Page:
There are no pests, so there are no pesticides used. They’re also using 80% less fertilizer and 90% less water than conventional agriculture, which in our neck of the California woods, is a BFD. And it’s just good ‘ole fresh produce, so the certified organic term is a valid description of clean, real, nutritious food.
For now, Urban Produce is focused on microgreens, which seem to be a miracle in and of themselves. While microgreens used to have the association with just being featured as a garnish at fussy restaurants, Urban Produce is setting out to change that perception and make them more available to the masses.
With varieties like Wasabi-Bok Choy, Kale-ifornia, a superfood blend of organic kale and amaranth, and my favorite, Hot Mama, a spicy blend of white, pink, purple and red radish, there is no shortage of flavor and culinary exploration. Danielle sends me home with a few DIY plant your own varieties along with some instant gratification green. Over the next couple of weeks, I marvel at the miraculous sprouting at the end of these not-so-green thumbs, where my family got to enjoy the bounty of our harvest. I’m impressed and even more importantly, my 10-year old son is eating them and digging them, hard. I think I may even be experiencing a burst of energy when I eat them.
Now that’s a green buzz I can get behind.
5 Ways to Make Sound Food Choices:
1) Read the nutritional panel. Even certified organic packaged foods can be filled with sodium, saturated fat and sugar, wreaking havoc on your heart and health. Make sure to observe the total dietary percentage of nutrients delivered in a serving.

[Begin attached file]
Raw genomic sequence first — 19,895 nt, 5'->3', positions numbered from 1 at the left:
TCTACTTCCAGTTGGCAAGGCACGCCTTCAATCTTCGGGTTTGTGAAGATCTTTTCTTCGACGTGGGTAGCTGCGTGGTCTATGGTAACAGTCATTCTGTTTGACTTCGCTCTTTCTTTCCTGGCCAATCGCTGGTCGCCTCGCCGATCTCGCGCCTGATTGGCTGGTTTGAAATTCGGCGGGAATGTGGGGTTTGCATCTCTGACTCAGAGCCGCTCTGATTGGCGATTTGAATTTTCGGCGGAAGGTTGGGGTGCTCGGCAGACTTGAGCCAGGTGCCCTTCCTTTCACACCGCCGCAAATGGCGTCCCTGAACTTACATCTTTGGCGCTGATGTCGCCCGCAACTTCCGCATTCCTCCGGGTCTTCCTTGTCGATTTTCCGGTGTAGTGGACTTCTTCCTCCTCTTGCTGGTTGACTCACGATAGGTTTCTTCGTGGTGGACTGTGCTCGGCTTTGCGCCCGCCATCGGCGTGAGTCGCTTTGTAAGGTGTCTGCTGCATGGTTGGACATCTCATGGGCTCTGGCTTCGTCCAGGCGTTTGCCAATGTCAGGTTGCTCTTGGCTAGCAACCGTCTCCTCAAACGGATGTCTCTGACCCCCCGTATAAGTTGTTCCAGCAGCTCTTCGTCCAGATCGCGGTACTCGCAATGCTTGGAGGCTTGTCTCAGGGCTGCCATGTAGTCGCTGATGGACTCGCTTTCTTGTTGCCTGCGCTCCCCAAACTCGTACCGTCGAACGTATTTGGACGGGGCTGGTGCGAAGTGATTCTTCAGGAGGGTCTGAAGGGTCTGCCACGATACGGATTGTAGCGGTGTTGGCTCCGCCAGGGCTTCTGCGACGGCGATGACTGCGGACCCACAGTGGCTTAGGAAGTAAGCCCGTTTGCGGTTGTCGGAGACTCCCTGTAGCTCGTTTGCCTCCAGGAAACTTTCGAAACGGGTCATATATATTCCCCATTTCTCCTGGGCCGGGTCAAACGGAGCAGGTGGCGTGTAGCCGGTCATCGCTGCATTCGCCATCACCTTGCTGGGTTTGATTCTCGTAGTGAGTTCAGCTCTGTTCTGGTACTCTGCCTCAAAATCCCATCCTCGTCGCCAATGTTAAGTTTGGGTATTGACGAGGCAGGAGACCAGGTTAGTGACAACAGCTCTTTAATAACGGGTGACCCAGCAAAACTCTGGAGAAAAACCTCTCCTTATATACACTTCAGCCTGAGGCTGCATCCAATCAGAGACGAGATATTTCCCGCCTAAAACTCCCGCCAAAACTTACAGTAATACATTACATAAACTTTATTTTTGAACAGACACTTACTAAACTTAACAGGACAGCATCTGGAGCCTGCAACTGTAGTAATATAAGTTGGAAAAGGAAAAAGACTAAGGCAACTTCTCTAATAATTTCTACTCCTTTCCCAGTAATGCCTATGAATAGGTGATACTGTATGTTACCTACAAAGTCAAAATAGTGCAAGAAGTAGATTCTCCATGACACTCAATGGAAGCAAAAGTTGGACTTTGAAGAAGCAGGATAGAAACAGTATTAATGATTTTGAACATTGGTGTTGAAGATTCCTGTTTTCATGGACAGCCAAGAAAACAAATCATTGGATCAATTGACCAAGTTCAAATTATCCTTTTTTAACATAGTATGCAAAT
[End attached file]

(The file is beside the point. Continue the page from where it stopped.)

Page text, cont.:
2) Ask where it came from. Don’t be shy to ask your green grocer where your tomatoes and lettuce were grown. Evaluate how far they traveled on the road to your store. Getting fresh, sustainable produce from farmer’s markets is good option, as you’ll know it’s in season, too.
3) Look for farmstands. Knowing exactly where your food comes from can be as simple as making friends with the farmers. Seek out farmstands and local farms that sell fresh produce, eggs and even meat. You’ll know it hasn’t circled the globe on its way to your plate.
4) Grow your own. Whether you have an expansive backyard or a windowsill, growing a garden of veggies or a single pot of microgreens will help you enjoy the fruit of your own label, knowing exactly where it came from. There’s a lot of pride in that.
5) Fill up on the Fresh Stuff. Dedicate half your plate with an array of fresh fruits and vegetables at every meal, and make sure to wash them properly with a product that’s lab-proven effective. Even organic produce can be treated with pesticides and water alone will not remove non water-soluble chemicals and wax.
Hot Mama Guac Nachos
8 Miniature Sweet Bell Peppers
2 ripe avocados, stone removed and flesh scooped out
1/2 teaspoon Kosher salt
Juice of a fresh lime
½ teaspoon white pepper
½ teaspoon sea salt
½ teaspoon ground cumin
2 tablespoons fresh cilantro, finely chopped
½ cup grape tomatoes, chopped
4 Tablespoons Urban Produce Hot Mama microgreens
- Wash all produce properly
- Slice tops off bell pepper, cut in half and seed
- In a bowl, combine avocado with all seasonings until smooth and well incorporated. Mix in cilantro and grape tomatoes.
Arrange peppers onto a plate and scoop each half with a dollop of the guacamole mixture. Top each one with Hot Mama microgreens.